The National Catholic Register shined a spotlight on a new program aimed at giving the campus of Benedictine College in Atchison, Kansas, a racial diversity that is more like the Catholic Church’s.
The paper reported about the new program under the headline: “Benedictine College ‘Freedom Fellows’ Combine Martin Luther King Jr.’s Vision With Catholic Education.”
The college will choose six first-generation college students each year who will enter the program, which provides them with full-tuition scholarships through four years of studies at Benedictine College, the paper reported.
Tyler Shephard, pictured above at the college-sponsored Martin Luther King Jr. Day march in Atchison, is Benedictine College’s director of student support and engagement, described the program.
“We’re taking a deep dive into the philosophy of King and his theology as a basis of understanding really how to reach across lines of society and engage people in meaningful conversations and interactions,” he told the paper. “We’re looking at this as a way to spread [Benedictine College’s] vision and values we have on campus to the world.”
The college developed its approach in association with Rev. Eugene Rivers III. And Harvard’s Dr. Jacquelyn Rivers. Rev. Rivers spoke recently with Princeton’s Robbie George about American ideals. Dr. Rivers was a keynote speaker at Notre Dame’s fall Ethics and Culture conference in 2021. Together, the couple direct the Seymour Institute for Black Church and Policy Studies which has hosted King program Benedictine College students have participated in for years.
The paper noted that the Freedom Fellows program is targeted to help students of color. Tyler Shephard meets with Freedom Fellows once a week to discuss King’s theological works and work on rhetorical skills, focusing on “communion, conversation, commitment, care for God’s creation, and courage.”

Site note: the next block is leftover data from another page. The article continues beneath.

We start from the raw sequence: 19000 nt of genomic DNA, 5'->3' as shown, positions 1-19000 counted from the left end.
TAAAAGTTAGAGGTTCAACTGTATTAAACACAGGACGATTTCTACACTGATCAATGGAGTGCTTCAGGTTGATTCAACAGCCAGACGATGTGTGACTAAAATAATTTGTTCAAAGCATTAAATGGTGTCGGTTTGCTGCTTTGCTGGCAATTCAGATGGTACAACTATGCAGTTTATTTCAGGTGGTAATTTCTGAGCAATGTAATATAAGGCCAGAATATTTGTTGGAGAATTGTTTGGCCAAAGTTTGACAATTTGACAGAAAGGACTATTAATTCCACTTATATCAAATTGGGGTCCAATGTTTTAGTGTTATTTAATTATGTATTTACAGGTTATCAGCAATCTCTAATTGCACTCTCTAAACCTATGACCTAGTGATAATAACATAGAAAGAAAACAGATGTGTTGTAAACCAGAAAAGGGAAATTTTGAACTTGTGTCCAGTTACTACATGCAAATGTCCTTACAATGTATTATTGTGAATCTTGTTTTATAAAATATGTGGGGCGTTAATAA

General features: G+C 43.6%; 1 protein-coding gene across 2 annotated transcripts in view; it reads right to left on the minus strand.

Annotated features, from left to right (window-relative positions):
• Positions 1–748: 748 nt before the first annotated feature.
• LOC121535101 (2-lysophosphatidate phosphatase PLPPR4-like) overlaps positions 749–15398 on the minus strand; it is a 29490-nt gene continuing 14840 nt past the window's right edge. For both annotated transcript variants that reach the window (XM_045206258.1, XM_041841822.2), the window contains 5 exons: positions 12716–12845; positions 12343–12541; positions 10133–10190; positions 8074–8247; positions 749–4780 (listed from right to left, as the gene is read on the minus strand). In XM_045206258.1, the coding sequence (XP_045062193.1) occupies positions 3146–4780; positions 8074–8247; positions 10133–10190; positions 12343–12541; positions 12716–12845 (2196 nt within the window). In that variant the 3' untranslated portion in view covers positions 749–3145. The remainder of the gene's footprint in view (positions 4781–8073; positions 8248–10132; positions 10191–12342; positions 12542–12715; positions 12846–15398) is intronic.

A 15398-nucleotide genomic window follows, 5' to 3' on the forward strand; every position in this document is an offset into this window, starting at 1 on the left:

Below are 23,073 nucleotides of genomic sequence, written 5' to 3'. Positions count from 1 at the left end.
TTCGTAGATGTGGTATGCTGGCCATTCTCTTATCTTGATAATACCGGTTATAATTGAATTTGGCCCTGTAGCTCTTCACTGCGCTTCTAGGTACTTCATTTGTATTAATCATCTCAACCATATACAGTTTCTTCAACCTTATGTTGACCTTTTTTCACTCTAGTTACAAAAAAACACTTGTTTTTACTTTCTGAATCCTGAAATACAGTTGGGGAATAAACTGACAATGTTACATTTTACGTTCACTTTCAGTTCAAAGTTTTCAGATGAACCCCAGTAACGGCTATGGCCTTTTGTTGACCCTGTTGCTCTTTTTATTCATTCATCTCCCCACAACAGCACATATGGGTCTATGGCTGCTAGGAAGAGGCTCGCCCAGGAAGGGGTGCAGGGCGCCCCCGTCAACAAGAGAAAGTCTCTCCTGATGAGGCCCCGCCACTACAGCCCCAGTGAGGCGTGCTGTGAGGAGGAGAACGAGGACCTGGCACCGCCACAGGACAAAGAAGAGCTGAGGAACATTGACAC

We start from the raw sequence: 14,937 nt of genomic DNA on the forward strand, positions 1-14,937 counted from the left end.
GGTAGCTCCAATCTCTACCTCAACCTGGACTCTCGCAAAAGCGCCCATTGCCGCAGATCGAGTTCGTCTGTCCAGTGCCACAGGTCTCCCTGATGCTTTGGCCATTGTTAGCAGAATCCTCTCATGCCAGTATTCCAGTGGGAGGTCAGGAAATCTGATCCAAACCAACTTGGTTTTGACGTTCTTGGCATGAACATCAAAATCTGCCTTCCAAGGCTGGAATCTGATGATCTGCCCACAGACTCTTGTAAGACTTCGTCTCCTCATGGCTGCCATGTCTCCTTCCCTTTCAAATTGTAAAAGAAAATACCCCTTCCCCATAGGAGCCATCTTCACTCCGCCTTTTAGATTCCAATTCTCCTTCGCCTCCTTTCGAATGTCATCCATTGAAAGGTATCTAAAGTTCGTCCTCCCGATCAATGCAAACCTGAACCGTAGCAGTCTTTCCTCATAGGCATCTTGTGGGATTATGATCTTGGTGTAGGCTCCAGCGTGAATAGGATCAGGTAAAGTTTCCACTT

Shephard “pushes you to grow in areas you never thought you would,” said Benedictine College student Payton Neal, an African American woman who works with the program.
Neal, a junior studying psychology at Benedictine, is helping implement the program and said she is looking forward to launching the program’s internships.
Obediah Lewis, a 19-year-old sophomore and business manager, told the Register that the Freedom Fellows recently hosted high-school students from Newark, New Jersey. “We really had an opportunity to dive in, be there for the kids, and be a mentor to them for that time,” he is quoted saying.
Junior management major Soloman Wallace said King’s teachings on “agape love” were important to the program. For King that meant “the love of God operating in the human heart,” and demanded nonviolence for social justice. “Implementing all those values has allowed me to grow as a person,” he said
Joseph Wurtz, Benedictine’s dean of students, told the Register that the Transforming Culture in America. The plan is “Benedictine College’s vision for achieving generational change through its students and alumni, making an impact all over the United States,” said the paper.
Benedictine College President Stephen Minnis told the Register that the “Transforming Culture in America” vision was developed in two years of meetings with Benedictine’s board of directors, faculty and national leaders.
“Our first priority says, ‘The global Catholic Church which embraces the world’s races and cultures is our model for diversity,’” said Minnis. “The Freedom Fellows is a great way for us to make our college look more like the global Catholic Church, two-thirds of whose members are people of color. We are really excited about the caliber of first-generation college students we are meeting through this program.”
Wurtz said the results of the program are already impressive. “It is evident in every one of these students who are first generation — some of whom have parents that moved to the U.S. just a few years ago — that there is a strong faith, a strong familial connection, and a strong desire to give back,” he said. “It’s a beautiful thing to witness. They have all these strong qualities, and we just hope to take them to the next level.”